This is a cross that Chinese brands will have to bear and shake. Mexican consumers have already proven they are no fools and they are demanding, at least with the brands already established in the country. Some clients might have had bad experiences with Chinese vehicles but the future of new brands will depend on how they present themselves to the public. If these companies decide to invest and participate as actively as any other brand in the market, the result will be positive. It will definitely take time to eradicate previous ideas regarding image and quality but Mexicans are willing to invest in good cars regardless of their origin. These brands will definitely grow but maybe not at the rhythm they do in China.
These brands have a great opportunity to grow in the market and all other industry competitors must be careful of how these companies evolve. The market is in a downward trend that will be impacted by how the political and economic environment evolves. Mexicans will continue to buy cars but we still expect further contraction for the rest of 2018, at least in certain segments. Chinese OEMs have a huge production capacity and they have the flexibility to update their models at the drop of a hat. All this helps them be extremely aggressive not only in Mexico but in all international markets. Mexico did have a bad experience with previous Chinese ventures but these newcomers have worked extensively to ensure quality at an extremely competitive price.
Carlos López de Nava
Many dealerships are already betting on these models and we expect to enter this business before the end of 2018, although we are still considering who to partner with. Clients are gradually trusting these companies and it helps that they have the support of large distribution groups. The big advantage of Chinese companies is that they have an attractive design and extremely competitive prices, even though they pay high percentage import tariffs. Right now, Chinese brands are approximately 10 percent below their competitors in terms of price. If we conclude a free-trade agreement with China in the future, the difference might reach 30 percent. There will be no further discussion of these brands’ success after that.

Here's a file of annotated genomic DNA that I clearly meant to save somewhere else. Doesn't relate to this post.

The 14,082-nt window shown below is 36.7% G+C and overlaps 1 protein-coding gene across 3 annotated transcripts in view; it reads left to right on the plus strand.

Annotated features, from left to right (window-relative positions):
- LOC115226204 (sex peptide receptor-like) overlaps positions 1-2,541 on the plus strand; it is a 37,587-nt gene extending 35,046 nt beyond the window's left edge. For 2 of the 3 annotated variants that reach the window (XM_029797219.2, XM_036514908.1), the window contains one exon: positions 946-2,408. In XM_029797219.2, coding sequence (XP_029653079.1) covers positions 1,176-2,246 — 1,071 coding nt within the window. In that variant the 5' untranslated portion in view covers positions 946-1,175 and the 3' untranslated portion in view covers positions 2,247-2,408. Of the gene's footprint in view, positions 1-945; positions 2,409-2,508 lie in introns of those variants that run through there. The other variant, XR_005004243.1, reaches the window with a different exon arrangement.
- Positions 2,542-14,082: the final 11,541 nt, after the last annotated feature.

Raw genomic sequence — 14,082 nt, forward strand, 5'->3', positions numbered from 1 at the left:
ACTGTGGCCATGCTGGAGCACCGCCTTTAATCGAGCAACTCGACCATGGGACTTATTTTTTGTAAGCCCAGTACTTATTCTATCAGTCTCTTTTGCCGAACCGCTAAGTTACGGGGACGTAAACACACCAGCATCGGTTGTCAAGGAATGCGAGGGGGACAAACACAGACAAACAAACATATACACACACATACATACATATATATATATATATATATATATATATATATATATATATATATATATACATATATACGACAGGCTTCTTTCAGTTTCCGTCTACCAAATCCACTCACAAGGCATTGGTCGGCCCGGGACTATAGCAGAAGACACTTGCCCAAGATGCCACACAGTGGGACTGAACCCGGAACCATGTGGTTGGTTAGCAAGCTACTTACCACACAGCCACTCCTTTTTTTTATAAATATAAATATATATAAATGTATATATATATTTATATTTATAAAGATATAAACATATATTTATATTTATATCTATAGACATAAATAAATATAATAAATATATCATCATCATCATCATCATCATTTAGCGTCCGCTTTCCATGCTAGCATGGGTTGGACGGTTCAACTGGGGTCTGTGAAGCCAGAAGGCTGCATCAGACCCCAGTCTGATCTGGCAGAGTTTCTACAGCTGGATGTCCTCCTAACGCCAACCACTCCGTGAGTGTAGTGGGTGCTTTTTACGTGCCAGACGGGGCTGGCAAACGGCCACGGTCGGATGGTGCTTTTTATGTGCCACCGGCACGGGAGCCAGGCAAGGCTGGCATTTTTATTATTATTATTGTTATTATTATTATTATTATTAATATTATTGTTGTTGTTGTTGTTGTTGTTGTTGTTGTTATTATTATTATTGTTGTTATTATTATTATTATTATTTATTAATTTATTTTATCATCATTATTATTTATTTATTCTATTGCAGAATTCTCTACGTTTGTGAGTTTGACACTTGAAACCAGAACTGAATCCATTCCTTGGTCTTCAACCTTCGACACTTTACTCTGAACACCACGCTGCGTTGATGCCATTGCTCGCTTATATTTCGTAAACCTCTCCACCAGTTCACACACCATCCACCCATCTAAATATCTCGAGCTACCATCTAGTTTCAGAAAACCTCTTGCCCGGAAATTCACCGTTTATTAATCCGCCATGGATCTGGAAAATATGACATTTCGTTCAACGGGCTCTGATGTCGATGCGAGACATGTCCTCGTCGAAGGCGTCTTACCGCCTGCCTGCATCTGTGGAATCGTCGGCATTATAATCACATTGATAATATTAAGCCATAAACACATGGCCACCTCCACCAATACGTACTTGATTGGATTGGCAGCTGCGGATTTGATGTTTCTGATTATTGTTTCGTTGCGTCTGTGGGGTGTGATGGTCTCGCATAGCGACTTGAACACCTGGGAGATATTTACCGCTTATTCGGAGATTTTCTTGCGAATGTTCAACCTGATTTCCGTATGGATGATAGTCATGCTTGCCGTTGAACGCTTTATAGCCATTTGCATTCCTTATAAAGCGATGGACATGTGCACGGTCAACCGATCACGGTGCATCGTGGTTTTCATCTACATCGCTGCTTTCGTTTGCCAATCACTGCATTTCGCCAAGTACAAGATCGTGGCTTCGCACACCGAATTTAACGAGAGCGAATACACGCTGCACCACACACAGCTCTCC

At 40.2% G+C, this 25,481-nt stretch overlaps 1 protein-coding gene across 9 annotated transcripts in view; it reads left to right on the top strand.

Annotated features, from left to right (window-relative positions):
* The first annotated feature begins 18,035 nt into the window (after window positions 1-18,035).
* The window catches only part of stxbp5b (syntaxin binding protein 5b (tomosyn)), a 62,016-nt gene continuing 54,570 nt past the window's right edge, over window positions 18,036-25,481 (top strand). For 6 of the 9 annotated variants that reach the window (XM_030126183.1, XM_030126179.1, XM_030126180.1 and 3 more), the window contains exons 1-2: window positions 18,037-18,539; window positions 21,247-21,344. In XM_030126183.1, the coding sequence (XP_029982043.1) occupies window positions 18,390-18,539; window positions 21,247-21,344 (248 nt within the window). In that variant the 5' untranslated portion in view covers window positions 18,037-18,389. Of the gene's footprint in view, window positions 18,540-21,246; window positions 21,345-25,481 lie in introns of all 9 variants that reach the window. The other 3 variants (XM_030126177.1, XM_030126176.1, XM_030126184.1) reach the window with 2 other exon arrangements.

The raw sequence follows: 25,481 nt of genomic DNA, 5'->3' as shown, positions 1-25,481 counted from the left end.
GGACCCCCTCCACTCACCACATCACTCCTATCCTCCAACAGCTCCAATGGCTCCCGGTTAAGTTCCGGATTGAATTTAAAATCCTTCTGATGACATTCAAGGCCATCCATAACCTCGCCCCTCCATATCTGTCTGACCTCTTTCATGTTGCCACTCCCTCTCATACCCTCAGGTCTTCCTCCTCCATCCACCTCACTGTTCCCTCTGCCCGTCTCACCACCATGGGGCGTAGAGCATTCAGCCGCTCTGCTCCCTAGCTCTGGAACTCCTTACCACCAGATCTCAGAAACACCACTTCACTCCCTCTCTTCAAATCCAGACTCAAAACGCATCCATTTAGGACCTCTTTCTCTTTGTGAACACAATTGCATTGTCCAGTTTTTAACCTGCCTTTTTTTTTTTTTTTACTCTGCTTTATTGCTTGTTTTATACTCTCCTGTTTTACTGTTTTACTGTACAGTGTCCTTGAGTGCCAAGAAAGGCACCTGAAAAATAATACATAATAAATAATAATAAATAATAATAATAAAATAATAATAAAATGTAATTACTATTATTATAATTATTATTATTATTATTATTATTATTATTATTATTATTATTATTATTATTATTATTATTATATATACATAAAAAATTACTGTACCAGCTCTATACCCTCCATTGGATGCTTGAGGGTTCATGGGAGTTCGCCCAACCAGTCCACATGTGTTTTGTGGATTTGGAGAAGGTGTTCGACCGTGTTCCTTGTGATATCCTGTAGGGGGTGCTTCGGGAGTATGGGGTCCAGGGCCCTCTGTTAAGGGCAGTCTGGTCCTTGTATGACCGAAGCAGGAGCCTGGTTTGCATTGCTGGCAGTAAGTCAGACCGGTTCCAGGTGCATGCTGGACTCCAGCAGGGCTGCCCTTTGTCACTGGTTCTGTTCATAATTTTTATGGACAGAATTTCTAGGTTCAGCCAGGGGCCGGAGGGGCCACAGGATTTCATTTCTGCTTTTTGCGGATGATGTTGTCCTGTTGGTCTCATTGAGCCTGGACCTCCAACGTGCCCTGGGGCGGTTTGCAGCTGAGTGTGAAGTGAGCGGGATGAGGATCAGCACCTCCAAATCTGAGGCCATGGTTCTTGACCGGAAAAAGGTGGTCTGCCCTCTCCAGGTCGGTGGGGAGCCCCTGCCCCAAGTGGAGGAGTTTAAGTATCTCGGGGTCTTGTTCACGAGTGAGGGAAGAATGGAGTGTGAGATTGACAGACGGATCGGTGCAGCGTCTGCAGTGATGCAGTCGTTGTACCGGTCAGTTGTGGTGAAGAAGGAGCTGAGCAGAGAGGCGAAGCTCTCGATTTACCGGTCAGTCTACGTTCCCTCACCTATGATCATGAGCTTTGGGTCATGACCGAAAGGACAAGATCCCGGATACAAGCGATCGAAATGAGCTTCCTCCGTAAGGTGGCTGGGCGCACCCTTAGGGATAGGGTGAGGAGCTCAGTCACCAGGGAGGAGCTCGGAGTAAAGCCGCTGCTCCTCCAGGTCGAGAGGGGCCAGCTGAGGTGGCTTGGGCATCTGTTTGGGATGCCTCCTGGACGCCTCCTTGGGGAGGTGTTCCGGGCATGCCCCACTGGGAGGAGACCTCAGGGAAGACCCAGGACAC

One of the Chinese brands entering the market is a massive company globally and the distributor of the best-selling electric vehicle in the world. The OEM is not that well-known in Mexico but in the short time it has been in the market it has grown its sales considerably. The company was extremely careful when selecting its distribution partners, some of whom were already Scotiabank’s clients. We were surprised about the level of research this OEM did before entering the market and it gave us confidence regarding the company’s opportunity to grow. We see great potential in this and other Chinese companies because they have improved their quality significantly both in terms of product and service.
This will depend on the marketing efforts these companies implement. The average customer is not aware of whether a brand is Chinese, Korean or Japanese. As long as the company offers an attractive design at an affordable price, coupled with a good financing strategy, the market will embrace its vehicles regardless of their origin. Having said that, the image of Chinese manufacturing is changing and companies are now betting on innovation and electrification. Our perception is changing accordingly and we now have many Chinese brands that exemplify technology development. I see a good opportunity for these players to grow their presence in the market.